The set begins with “One Way…Or Another,” a hard rock tune that would later serve as the title track to an LP released in 1971. The band comes on strong here, delivering an instrumental rendition of the song, this performance featuring some strong work on guitar. Perhaps the lyrics hadn’t yet been written? This disc credits Appice and Bogert as the songwriters, while on the studio release all four are credited. The energy here is tremendous. Rusty Day then thanks the audience and introduces the band members before they launch into “Sweet Sixteen,” a song that would end up on another 1971 LP, Restrictions (and which here is identified as “Sweet Little Sixteen” by Rusty Day). It is a heavy blues rock number, featuring some great work on bass. The group cuts loose here, and that unrestrained energy is delicious. “Her head is always spinning/Sometimes she can’t see straight.”
“No Need To Worry” is a song that would be included on the group’s first LP, released in 1970. It has a classic blues rock rhythm, and features some excellent work on harmonica. Those first lines are delivered as almost a howl: “Yeah, it’s so hard to be lonely/Feeling everyone is down on you/It’s hard to be lonely/Feeling everyone is down on you.” We’ve all been there, right? And I suppose the lines “I said it’s hard to believe/The condition the world is in right now” are always relevant. But, really, who would have thought we’d be where we are now? It’s beyond difficult to fathom. I am digging Carmine Appice’s work on drums, and this track also features some wild work on guitar. They then go into “Let Me Swim,” also from that self-titled debut LP. This song is a delicious and driving rock number, again with some guitar work that flies and burns. It leads straight into “Big Mama Boogie,” which would be included on One Way…Or Another. A seriously fun tune, this one includes some good stuff on harmonica, then takes off in a higher gear. That eventually leads into “Oleo,” written by Sonny Rollins, one of only two covers on this release.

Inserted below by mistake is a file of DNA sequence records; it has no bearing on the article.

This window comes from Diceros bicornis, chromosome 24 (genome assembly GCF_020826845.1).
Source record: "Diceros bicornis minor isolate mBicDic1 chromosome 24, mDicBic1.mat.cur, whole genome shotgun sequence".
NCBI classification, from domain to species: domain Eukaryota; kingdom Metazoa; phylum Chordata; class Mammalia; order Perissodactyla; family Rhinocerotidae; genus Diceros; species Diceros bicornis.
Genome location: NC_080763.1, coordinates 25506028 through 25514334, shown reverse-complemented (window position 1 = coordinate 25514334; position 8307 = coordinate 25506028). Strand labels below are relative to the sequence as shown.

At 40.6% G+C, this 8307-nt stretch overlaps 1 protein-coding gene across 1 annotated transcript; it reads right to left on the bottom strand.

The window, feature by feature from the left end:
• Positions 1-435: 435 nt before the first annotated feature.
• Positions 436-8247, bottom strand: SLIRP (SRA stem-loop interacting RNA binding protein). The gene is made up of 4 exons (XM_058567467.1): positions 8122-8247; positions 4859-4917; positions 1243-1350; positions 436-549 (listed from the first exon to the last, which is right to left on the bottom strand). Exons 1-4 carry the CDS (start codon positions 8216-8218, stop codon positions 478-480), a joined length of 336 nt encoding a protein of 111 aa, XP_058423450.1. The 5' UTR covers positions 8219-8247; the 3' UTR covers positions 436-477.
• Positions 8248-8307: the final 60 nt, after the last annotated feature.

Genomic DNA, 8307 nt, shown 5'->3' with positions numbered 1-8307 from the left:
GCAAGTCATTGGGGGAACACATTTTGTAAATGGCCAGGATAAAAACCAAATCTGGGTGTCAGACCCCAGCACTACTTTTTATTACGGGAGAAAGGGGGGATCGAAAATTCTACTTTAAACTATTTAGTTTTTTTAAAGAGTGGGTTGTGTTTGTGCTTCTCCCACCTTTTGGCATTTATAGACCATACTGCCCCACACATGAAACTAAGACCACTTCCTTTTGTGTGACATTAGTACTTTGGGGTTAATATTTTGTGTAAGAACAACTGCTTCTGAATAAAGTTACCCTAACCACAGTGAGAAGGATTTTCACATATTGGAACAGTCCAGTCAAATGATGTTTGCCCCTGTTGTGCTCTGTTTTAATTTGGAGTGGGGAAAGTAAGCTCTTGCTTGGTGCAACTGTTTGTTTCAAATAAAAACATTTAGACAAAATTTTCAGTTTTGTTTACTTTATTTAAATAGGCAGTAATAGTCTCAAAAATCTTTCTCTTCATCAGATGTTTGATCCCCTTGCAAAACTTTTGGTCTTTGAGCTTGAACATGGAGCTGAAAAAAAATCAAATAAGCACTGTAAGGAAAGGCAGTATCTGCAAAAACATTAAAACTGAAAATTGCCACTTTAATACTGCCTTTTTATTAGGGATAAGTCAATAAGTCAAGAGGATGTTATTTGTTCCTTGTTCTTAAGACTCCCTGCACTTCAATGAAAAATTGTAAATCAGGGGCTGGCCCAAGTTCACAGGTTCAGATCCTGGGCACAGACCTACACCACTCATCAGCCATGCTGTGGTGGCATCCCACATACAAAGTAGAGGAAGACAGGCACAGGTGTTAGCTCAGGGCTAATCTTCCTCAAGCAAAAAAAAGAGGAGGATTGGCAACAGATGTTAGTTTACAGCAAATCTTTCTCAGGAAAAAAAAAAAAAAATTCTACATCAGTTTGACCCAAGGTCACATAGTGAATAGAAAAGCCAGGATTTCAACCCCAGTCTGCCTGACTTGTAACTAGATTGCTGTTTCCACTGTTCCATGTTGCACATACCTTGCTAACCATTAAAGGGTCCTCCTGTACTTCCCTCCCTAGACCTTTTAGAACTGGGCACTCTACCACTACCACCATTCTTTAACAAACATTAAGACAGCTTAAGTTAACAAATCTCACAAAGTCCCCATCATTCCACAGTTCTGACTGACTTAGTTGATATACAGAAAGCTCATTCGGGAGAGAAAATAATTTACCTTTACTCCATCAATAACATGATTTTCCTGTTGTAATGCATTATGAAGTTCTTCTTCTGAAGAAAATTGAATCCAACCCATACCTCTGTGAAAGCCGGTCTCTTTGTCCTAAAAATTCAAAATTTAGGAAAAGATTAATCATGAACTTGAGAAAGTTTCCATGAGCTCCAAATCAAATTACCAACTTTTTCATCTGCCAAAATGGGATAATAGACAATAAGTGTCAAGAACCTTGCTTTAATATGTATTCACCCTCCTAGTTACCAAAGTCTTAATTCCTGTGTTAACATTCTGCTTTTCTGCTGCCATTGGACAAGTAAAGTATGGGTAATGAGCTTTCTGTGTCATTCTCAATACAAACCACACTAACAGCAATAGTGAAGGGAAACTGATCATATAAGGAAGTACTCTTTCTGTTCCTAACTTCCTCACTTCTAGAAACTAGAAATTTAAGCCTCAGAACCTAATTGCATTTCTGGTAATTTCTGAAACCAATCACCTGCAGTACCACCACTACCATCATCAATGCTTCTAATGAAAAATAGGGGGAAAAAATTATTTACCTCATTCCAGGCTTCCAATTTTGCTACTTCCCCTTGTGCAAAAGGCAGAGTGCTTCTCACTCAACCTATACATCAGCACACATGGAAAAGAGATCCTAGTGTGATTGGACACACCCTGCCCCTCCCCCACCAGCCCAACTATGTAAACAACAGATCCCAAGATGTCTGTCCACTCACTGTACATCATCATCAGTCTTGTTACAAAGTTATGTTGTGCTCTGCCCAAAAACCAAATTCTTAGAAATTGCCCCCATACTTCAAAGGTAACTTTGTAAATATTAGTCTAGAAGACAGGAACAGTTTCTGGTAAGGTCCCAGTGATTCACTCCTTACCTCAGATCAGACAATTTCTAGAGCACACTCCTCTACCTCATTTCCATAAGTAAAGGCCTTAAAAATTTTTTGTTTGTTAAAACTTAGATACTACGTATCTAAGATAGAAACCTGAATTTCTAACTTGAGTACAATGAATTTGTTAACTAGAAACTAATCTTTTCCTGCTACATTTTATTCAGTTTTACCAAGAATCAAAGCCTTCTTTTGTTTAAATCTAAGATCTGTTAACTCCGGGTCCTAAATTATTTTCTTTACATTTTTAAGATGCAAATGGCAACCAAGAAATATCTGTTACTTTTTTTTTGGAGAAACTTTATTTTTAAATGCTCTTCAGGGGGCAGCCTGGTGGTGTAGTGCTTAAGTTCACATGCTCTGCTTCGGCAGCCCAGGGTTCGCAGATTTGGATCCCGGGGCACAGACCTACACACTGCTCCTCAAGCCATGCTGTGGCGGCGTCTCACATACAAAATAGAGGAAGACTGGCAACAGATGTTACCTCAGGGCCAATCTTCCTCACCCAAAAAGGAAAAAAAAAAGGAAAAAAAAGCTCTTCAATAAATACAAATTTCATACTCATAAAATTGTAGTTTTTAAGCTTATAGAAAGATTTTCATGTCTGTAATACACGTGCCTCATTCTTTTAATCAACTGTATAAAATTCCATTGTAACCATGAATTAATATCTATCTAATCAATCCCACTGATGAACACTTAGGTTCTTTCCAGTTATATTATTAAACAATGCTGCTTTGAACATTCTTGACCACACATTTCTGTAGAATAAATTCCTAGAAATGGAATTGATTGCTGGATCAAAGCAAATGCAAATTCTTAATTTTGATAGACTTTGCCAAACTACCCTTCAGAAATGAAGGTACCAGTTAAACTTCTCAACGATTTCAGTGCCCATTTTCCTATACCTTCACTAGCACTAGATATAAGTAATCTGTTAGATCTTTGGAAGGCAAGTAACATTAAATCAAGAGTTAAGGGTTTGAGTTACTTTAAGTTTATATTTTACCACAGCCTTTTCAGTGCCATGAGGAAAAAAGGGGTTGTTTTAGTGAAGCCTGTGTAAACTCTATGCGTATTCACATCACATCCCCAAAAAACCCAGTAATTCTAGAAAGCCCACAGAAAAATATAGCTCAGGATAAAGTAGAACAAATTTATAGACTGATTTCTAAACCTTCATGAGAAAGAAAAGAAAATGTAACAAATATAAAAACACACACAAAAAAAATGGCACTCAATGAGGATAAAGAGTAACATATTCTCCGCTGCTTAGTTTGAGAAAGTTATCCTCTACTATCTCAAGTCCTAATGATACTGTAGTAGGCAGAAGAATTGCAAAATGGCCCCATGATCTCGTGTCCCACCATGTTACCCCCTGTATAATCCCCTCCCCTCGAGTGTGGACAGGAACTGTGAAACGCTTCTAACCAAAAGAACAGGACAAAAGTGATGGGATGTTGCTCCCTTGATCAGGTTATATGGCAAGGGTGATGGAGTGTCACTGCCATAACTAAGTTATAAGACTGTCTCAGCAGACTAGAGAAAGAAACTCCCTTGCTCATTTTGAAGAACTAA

“Feel So Good” is another strong rock song, this one ending up as the final track on the group’s first LP. It features some excellent stuff on drums, including a cool solo that builds wonderfully, helping to make this track one of my favorites. The album then concludes with a cover of “Parchman Farm,” written by Mose Allison. Cactus also included this song on that debut LP. They totally rock this song, delivering some great stuff on both guitar and harmonica. Yes, this is one high-energy set of music. I imagine those folks who were at this show had one hell of a good time.
CD Track List
- One Way… Or Another
- Sweet Sixteen
- No Need To Worry
- Medley: Let Me Swim/Big Mama Boogie/Oleo
- Feel So Good
- Parchman Farm
The Birth Of Cactus – 1970 was released on January 21, 2022, on both CD and vinyl (and the vinyl is purple).
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